The recent “ugly” rhetoric displayed during the 2016 US Presidential campaign is having an effect on children, child psychology experts say.
Dr. Stephen Brock is a child psychologist with more than 25 years’ experience and a professor at California State University Sacramento.
"I think any election is emotionally charged and I think this one in particular,” Brock said.
The recent outcome had millions of Americans content but also left millions of Americans in discontent for their candidates loss.
The “ugly” rhetoric and personal attacks that happened during the campaign may be mimicked by children. Graduate students working in the field at places like schools have reported students feeling upset and an increase of bullying, Brock said.
"As I think essentially are school children are modeling some of the behavior adults display,” Brock said.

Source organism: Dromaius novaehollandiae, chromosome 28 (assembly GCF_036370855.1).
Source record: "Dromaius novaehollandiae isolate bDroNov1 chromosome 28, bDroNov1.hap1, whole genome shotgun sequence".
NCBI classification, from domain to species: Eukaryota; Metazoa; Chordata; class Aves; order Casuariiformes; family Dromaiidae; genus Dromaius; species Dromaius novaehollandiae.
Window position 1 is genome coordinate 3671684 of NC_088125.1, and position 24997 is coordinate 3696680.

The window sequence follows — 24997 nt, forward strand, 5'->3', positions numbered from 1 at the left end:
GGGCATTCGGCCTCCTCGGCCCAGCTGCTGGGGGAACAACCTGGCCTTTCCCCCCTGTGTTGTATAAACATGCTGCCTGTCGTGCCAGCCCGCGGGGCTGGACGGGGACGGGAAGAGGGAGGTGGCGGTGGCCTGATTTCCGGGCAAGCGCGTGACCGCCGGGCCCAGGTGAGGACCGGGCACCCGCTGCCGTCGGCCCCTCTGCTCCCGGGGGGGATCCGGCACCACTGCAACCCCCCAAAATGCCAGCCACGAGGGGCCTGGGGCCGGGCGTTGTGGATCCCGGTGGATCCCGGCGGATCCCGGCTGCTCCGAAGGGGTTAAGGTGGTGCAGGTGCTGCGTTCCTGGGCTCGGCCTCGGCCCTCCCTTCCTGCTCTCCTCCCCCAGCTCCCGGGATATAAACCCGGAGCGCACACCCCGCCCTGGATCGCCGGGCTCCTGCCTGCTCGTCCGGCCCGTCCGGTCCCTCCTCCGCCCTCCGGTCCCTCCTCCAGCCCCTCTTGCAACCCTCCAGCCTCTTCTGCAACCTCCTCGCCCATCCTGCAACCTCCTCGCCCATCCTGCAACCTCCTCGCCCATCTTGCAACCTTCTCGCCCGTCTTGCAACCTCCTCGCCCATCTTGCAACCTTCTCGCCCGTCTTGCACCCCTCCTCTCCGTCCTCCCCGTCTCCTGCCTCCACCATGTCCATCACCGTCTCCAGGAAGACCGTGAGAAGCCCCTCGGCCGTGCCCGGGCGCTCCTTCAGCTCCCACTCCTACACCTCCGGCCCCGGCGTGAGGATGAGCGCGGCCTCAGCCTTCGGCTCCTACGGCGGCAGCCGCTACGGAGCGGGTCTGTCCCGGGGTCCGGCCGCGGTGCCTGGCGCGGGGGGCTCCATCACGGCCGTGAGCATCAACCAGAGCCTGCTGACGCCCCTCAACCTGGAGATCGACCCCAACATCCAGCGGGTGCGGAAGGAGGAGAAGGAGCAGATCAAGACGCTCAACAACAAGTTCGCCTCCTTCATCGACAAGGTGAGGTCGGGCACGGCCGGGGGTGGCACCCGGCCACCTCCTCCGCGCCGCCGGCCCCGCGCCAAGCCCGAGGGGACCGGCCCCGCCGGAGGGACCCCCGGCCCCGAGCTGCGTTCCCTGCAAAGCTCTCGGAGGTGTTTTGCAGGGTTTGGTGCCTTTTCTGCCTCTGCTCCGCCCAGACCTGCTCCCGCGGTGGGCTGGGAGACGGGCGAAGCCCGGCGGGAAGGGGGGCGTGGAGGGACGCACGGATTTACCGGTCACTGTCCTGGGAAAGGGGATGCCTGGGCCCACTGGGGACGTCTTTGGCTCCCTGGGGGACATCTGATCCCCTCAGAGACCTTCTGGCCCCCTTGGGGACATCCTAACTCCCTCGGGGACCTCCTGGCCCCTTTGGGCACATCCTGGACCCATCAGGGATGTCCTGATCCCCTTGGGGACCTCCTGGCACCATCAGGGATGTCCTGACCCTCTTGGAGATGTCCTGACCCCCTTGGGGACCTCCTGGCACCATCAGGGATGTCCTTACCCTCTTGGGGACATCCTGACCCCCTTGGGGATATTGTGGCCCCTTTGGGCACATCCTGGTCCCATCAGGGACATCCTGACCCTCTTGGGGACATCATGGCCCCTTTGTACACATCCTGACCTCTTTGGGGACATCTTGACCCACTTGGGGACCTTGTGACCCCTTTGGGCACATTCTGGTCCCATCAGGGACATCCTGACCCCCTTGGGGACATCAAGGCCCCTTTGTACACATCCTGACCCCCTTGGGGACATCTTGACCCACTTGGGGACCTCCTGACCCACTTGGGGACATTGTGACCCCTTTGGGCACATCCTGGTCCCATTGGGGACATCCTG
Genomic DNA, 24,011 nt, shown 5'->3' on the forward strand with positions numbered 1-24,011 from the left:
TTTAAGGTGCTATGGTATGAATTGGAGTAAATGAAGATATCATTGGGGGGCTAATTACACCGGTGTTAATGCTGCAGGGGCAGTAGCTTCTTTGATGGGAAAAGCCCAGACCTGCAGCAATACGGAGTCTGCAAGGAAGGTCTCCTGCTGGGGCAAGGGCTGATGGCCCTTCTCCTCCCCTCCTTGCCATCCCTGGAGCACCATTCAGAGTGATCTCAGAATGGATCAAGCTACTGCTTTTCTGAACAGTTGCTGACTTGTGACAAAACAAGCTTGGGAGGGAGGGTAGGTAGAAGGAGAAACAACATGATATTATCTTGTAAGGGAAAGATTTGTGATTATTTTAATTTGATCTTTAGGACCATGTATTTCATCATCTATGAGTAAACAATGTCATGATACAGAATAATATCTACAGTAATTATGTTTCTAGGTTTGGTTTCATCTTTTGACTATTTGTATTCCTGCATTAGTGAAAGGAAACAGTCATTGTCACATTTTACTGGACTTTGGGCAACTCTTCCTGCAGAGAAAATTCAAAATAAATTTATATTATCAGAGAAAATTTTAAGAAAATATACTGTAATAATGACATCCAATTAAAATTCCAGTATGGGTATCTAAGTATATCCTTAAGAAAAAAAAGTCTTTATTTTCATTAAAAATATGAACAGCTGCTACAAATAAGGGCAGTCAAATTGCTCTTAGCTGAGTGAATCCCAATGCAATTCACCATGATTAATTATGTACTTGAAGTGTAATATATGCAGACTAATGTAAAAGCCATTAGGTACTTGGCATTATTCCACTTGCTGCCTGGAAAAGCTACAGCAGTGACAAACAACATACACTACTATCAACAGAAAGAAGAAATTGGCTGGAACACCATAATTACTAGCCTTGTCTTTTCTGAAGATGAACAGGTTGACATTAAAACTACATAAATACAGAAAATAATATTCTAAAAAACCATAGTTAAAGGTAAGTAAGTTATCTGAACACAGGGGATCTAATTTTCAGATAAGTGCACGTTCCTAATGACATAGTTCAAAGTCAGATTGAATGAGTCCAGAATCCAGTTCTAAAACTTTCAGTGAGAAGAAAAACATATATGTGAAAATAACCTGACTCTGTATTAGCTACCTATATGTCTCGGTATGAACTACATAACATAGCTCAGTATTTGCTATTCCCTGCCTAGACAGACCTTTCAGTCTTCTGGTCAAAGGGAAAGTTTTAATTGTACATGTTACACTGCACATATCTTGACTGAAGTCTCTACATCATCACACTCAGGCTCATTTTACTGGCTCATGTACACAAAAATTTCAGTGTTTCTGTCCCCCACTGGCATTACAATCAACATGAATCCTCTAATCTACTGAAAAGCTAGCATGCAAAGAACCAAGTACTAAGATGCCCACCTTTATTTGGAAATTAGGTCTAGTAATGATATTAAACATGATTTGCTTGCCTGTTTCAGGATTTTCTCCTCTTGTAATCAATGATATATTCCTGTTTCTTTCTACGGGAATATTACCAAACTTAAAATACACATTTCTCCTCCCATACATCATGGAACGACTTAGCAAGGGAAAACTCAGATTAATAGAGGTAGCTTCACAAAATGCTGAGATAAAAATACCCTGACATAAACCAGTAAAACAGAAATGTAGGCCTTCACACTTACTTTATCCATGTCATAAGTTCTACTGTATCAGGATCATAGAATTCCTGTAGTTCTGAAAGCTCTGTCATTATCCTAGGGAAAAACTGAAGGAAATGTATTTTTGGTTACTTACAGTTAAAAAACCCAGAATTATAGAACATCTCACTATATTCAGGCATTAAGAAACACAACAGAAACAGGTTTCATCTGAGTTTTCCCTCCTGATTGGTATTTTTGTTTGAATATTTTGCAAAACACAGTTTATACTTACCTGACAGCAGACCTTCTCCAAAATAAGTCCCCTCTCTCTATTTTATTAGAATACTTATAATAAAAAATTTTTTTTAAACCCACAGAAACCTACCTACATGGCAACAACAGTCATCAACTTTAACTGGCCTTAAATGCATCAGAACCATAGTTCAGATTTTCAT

However, both parents and professionals can ease the stresses of children by taking simple steps:
- No matter how you feel about the election, don’t show it, remain calm and collected.
- Be available to answer questions and only answer the questions asked.
- Don’t let children know who you voted for. Children need to trust that they can speak to you about the topic without being judged.
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